Every Rule You Should Follow When It Comes to Yearbook Etiquette
The end of the school year is almost here, which means there will soon be a fresh new stack of yearbooks to sign.
People tend to get a little signature-happy once the yearbook comes out, but there are certainly a set of rules you should follow (and encourage others to abide by) in regards to what you should and shouldn't do. For example, while writing "H.A.G.S." in someone's yearbook may have sufficed when you were in second grade, it isn't exactly a good, thoughtful enough message to write once you get to middle and high school.
Before you potentially commit some serious signing faux pas, check out this list of every rule you should follow when it comes to yearbook etiquette.
Avoid Typical Words and Phrases
It can be really tempting to exchange yearbooks with that girl who sits two rows behind you in biology, and simply write something like "Have a great summer" (H.A.G.S.), or "Can't wait to see you next year," but if someone gives you their yearbook to sign, try to steer clear of those overused words and phrases. Since comments like that have become so common, they've also been rendered pretty much meaningless, and if a classmate asks you to sign his or her yearbook, they're likely looking for something a bit more substantial. Try referencing that lab you worked on together or that class field trip you took. If you can't think of anything to say, try something like, "I'd like to get to know you better. I hope we're in the same science class again next year."
Don't Take Up a Whole Page of Someone You're Not Very Friendly With
Sometimes people have a tendency to try and outdo one another by seeing how much space they can take up in someone's yearbook, but try not to take up more space than you need to, especially if you're not particularly close to the person whose yearbook you're signing. For example, using an entire page to write a message to someone you're only acquaintances with, prevents others (who they might be more friendly with) from writing a meaningful message.
Keep in mind that most people would like to receive messages from many of their classmates, but there's only a limited amount of space for entries. If you have something really important (and lengthy) that you'd like to say to a good friend or classmate, try writing them a letter instead and tucking it into a page of their yearbook. That way, you get to convey everything you wanted to, and your pal still has plenty of space for signatures from others.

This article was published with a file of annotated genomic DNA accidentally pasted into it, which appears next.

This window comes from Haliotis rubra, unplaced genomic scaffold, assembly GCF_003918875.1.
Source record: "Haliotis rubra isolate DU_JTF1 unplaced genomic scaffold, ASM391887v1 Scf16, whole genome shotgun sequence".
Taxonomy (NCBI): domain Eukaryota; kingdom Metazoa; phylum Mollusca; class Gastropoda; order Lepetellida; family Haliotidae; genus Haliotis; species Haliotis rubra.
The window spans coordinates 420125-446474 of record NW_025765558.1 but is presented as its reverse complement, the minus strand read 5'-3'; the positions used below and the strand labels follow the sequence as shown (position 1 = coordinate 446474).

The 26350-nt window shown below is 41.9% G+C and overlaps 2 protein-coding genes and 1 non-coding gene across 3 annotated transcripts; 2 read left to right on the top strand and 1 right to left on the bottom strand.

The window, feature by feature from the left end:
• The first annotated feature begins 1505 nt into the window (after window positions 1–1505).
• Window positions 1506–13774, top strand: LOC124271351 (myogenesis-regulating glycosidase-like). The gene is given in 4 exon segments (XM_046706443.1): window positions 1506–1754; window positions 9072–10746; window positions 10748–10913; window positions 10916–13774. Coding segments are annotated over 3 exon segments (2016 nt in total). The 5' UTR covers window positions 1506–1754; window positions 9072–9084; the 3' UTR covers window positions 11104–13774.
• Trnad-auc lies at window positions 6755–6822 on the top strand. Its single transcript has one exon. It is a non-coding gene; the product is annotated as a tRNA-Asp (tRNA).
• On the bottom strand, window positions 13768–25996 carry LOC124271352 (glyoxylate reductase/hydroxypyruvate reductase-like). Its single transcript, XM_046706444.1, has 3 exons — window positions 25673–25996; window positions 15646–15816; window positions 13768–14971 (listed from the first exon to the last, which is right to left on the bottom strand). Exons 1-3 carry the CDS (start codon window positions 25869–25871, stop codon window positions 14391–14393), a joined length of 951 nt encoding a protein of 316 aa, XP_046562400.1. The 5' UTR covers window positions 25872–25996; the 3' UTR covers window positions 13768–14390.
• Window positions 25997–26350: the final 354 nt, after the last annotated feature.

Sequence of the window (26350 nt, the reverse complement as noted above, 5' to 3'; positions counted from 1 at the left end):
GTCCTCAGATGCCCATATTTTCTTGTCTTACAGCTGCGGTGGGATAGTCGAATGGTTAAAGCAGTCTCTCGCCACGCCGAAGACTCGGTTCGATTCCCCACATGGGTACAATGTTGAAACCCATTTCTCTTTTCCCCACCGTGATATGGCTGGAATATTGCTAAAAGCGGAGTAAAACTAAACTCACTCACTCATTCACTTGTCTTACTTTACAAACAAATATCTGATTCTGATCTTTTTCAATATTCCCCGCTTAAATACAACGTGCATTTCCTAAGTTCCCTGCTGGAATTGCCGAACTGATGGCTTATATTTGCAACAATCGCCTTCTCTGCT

Don't to Ask Someone to Sign Just Because
Asking someone to sign your yearbook just because is pretty tempting, especially since some people like to boast about getting a certain number of signatures, but do your best to resist that urge. For starters, it puts pressure on the person you're asking to come up with something meaningful and clever, and if you make a habit of approaching those you're not particularly close to, you run the risk of a having a yearbook full of meaningless "H.A.G.S." inscriptions.
While it may make you feel good to open up your yearbook and see pages full of signatures and messages, it's important to remember that quality over quantity is really what's important in this case. In other words, you'd rather have fewer messages from people you really care about, as opposed to more notes from those you may never interact with again.
Don't Deface Another Person's Photo or Inscription
This may seem obvious, but when signing another person's yearbook, don't draw on another classmate's photo or inscription. While you may find it harmless and funny, the person whose yearbook you're defacing could have a very different point of view, and likely won't appreciate you using this opportunity to bring others down. Furthermore, the person whose yearbook you've signed might then feel uncomfortable having others sign it knowing you've drawn something silly and potentially hurtful inside, where everyone can see. It's important to keep in mind that yearbooks (and the messages you write in them) are meant to serve as ways to document all you and your pals have accomplished over the course of the school year. They are not the place to be silly and make fun of others.
Steer Clear of Writing Inside Jokes or Comments That Are Hurtful to Others
Just as you shouldn't draw something silly or hurtful in someone else's yearbook, you also shouldn't write something that could be upsetting to others. Again, you run the risk of other people seeing what you've written, thus making things awkward for whoever's yearbook you've signed. Plus, if and when you look back at your yearbook years from now, it likely won't make you feel too good to flip it open and see messages that were purposefully hurtful.
The same goes for inside jokes. While they might mean something to you now, chances are you'll forget their meaning in a few years and be left with a bunch of gibberish. Instead, stick to messages that really mean something and speak specifically to the nature of the relationship you have to the person whose yearbook you are signing. Messages like that will be much more special in the long run.
Don't Write Over Someone Else's Post
With a limited amount of space in any given yearbook, it can sometimes be tricky to carve out a portion in someone else's book for you to sign, but that's certainly no excuse to go ahead and write your message over someone else's. If you see space is becoming an issue in a pal's yearbook, let them know and ask how you should proceed. They may have other pages in mind where you can write your message, or they may prefer for you to write something outside the book and tuck it into one of the pages later. When in doubt, defer to the person whose yearbook you're signing.
For more end of the school year content, click HERE for a definitive ranking of the worst onscreen prom moments.